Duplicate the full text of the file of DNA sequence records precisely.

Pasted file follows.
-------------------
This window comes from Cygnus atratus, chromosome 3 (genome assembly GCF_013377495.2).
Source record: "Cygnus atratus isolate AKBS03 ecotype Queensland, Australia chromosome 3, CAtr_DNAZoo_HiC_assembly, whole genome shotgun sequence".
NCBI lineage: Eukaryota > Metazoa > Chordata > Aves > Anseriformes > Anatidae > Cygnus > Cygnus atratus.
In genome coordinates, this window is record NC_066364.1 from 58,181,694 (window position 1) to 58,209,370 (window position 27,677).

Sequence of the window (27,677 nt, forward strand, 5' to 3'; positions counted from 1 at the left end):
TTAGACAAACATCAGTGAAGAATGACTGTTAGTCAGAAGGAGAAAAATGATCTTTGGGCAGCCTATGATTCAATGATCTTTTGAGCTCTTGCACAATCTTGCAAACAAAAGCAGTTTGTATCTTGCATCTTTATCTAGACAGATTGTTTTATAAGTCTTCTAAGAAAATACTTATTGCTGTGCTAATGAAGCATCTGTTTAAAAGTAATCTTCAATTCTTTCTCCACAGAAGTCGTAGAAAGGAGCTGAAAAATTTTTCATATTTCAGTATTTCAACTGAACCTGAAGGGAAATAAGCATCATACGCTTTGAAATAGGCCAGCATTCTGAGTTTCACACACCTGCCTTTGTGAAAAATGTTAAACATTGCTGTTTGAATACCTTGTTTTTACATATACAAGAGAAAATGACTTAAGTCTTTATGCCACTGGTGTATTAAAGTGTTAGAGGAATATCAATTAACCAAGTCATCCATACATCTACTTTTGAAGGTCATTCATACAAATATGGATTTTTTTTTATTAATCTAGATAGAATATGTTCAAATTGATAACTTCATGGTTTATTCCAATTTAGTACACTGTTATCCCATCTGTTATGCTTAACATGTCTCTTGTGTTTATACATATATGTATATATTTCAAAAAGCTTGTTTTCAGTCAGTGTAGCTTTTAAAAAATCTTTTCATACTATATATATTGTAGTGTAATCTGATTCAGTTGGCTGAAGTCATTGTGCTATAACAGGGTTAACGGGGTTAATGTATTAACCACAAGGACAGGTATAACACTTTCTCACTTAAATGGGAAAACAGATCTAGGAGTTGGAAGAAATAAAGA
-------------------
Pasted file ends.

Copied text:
This window comes from Cygnus atratus, chromosome 3 (genome assembly GCF_013377495.2).
Source record: "Cygnus atratus isolate AKBS03 ecotype Queensland, Australia chromosome 3, CAtr_DNAZoo_HiC_assembly, whole genome shotgun sequence".
NCBI lineage: Eukaryota > Metazoa > Chordata > Aves > Anseriformes > Anatidae > Cygnus > Cygnus atratus.
In genome coordinates, this window is record NC_066364.1 from 58,181,694 (window position 1) to 58,209,370 (window position 27,677).

Sequence of the window (27,677 nt, forward strand, 5' to 3'; positions counted from 1 at the left end):
TTAGACAAACATCAGTGAAGAATGACTGTTAGTCAGAAGGAGAAAAATGATCTTTGGGCAGCCTATGATTCAATGATCTTTTGAGCTCTTGCACAATCTTGCAAACAAAAGCAGTTTGTATCTTGCATCTTTATCTAGACAGATTGTTTTATAAGTCTTCTAAGAAAATACTTATTGCTGTGCTAATGAAGCATCTGTTTAAAAGTAATCTTCAATTCTTTCTCCACAGAAGTCGTAGAAAGGAGCTGAAAAATTTTTCATATTTCAGTATTTCAACTGAACCTGAAGGGAAATAAGCATCATACGCTTTGAAATAGGCCAGCATTCTGAGTTTCACACACCTGCCTTTGTGAAAAATGTTAAACATTGCTGTTTGAATACCTTGTTTTTACATATACAAGAGAAAATGACTTAAGTCTTTATGCCACTGGTGTATTAAAGTGTTAGAGGAATATCAATTAACCAAGTCATCCATACATCTACTTTTGAAGGTCATTCATACAAATATGGATTTTTTTTTATTAATCTAGATAGAATATGTTCAAATTGATAACTTCATGGTTTATTCCAATTTAGTACACTGTTATCCCATCTGTTATGCTTAACATGTCTCTTGTGTTTATACATATATGTATATATTTCAAAAAGCTTGTTTTCAGTCAGTGTAGCTTTTAAAAAATCTTTTCATACTATATATATTGTAGTGTAATCTGATTCAGTTGGCTGAAGTCATTGTGCTATAACAGGGTTAACGGGGTTAATGTATTAACCACAAGGACAGGTATAACACTTTCTCACTTAAATGGGAAAACAGATCTAGGAGTTGGAAGAAATAAAGA